The ONFLP were not consulted or advised of the OLG's plans to arbitrarily change the terms of the agreement with First Nations.

One reason the First Nations Partnership did not learn of OLG's plans for so long was because Ontario and OLG failed to seat a representative of the First Nations Partnership on OLG's board from 2008 until 2015, even though doing so was a contractual obligation under the Agreement.

When the First Nations Partnership pursued arbitration under the Agreement to secure its promised board member, a panel composed of three retired judges of the Ontario Superior Court of Justice unanimously held that Ontario had breached the Agreement in bad faith and in a manner that was "egregious" and exhibited "an odour of moral failure". The panel also noted that the First Nations Partnership had not been "consulted or invited to take part" in OLG's strategic business review at a time when it had no board member.

The arbitration panel held that Ontario and OLG breached the Agreement. The majority ruled that Ontario and OLG breached express contractual terms when they stopped paying two of three agreed upon types of revenue. The dissenting member found that Ontario and OLG's unilateral changes to the operation of the Agreement breached an implied contractual term, describing their conduct as "breathtaking in the age of reconciliation.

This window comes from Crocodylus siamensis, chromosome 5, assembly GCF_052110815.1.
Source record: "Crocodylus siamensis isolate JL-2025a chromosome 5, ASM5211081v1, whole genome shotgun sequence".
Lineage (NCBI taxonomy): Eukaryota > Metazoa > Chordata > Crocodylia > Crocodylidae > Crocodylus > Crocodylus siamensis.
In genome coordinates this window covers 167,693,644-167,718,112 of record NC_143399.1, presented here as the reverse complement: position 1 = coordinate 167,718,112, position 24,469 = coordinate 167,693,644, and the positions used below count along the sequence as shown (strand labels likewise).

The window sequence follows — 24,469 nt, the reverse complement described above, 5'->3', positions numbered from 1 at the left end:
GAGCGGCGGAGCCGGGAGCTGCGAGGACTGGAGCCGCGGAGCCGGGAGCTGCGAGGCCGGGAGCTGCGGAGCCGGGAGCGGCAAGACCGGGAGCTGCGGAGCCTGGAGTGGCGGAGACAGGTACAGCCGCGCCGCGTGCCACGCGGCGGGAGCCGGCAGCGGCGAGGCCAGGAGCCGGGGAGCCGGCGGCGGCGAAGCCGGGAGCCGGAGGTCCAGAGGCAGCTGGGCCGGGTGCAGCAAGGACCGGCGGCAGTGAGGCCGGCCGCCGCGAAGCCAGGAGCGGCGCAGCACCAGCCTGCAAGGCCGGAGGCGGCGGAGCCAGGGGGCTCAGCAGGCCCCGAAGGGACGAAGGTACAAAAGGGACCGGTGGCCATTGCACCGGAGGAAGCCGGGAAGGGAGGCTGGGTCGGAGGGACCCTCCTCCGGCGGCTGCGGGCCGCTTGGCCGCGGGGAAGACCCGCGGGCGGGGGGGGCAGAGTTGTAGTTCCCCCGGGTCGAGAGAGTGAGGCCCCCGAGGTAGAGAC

The appeal judge dismissed Ontario and OLG's appeals for a second time.

The government of Canada has proclaimed 30 September a National Day of Truth and Reconciliation to remember and grieve the heinous crimes visited upon First Nations children as a step toward reconciliation. But how can there be reconciliation when governments and Crown agencies consistently discriminate against First Nations peoples' futures and livelihoods, blatantly denying us our voices and our due. The deliberate exclusion of First Nations by OLG is shameful and brings dishonour to the Crown.

Reconciliation will take more than a new paid holiday for federal civil servants. It requires, among other things, recognition of First Nations' inalienable rights to participate fully in the economic opportunities from gaming.

Therefore we call upon the Ontario Government honour the National Day of Truth and Reconciliation by immediately pausing the impending changes to gaming regulations in the province - changes which will benefit only a handful of large, offshore gambling website operators- and to diligently and honorably begin discussions with First Nations.

Anything other than this perpetuates the presence of rank odour of moral failure.

< Gaming News

Shawanaga First Nation calls upon government to pause introduction of online gambling regime is republished from